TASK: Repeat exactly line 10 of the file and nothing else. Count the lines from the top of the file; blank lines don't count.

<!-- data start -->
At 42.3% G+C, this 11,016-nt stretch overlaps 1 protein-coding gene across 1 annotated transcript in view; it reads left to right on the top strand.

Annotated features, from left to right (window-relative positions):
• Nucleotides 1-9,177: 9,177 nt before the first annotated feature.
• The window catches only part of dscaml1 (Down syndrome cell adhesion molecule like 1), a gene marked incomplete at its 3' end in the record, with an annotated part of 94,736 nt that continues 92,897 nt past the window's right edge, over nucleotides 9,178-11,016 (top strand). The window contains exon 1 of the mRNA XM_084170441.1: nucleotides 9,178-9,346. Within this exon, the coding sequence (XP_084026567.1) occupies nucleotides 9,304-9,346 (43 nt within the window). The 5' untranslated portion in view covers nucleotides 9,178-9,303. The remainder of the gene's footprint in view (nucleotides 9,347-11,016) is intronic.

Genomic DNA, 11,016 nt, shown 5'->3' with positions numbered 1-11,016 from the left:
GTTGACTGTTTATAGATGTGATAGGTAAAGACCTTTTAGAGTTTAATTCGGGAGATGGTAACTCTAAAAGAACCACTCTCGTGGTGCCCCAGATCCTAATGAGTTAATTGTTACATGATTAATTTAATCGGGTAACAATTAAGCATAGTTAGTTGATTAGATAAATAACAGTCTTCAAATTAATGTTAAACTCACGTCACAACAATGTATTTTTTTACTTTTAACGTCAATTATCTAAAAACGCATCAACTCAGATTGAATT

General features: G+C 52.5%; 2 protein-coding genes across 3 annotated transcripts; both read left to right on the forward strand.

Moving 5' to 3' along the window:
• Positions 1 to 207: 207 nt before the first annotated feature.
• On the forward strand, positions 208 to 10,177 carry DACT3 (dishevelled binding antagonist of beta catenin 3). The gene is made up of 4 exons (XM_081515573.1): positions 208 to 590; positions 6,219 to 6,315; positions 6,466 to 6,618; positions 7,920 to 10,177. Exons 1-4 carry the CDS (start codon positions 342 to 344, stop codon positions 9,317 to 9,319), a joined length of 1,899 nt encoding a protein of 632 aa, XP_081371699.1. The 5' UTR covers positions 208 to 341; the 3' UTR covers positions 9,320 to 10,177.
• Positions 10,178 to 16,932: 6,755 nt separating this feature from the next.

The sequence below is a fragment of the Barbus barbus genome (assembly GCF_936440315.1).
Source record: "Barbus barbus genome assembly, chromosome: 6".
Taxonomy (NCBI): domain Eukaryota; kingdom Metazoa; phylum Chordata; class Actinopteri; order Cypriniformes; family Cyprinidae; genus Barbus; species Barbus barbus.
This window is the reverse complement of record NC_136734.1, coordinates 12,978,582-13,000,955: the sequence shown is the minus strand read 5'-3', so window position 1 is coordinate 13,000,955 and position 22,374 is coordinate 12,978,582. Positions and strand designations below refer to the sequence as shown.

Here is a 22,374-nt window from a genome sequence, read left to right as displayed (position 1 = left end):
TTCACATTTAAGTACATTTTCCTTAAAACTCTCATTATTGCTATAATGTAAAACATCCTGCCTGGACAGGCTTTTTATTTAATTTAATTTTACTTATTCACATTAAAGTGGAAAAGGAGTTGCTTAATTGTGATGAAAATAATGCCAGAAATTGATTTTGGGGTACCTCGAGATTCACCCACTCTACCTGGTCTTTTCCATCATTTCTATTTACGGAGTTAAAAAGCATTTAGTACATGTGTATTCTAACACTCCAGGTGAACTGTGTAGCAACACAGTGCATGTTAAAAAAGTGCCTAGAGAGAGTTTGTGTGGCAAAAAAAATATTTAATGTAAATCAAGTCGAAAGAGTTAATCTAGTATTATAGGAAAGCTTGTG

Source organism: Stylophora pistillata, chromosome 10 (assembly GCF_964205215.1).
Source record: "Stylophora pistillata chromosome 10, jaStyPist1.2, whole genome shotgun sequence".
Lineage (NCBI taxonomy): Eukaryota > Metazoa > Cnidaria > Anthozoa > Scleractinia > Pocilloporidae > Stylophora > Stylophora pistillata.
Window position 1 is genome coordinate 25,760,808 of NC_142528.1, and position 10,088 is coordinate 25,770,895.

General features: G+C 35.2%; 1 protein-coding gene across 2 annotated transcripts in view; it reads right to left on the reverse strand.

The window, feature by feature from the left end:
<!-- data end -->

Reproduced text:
• On the forward strand, positions 208 to 10,177 carry DACT3 (dishevelled binding antagonist of beta catenin 3). The gene is made up of 4 exons (XM_081515573.1): positions 208 to 590; positions 6,219 to 6,315; positions 6,466 to 6,618; positions 7,920 to 10,177. Exons 1-4 carry the CDS (start codon positions 342 to 344, stop codon positions 9,317 to 9,319), a joined length of 1,899 nt encoding a protein of 632 aa, XP_081371699.1. The 5' UTR covers positions 208 to 341; the 3' UTR covers positions 9,320 to 10,177.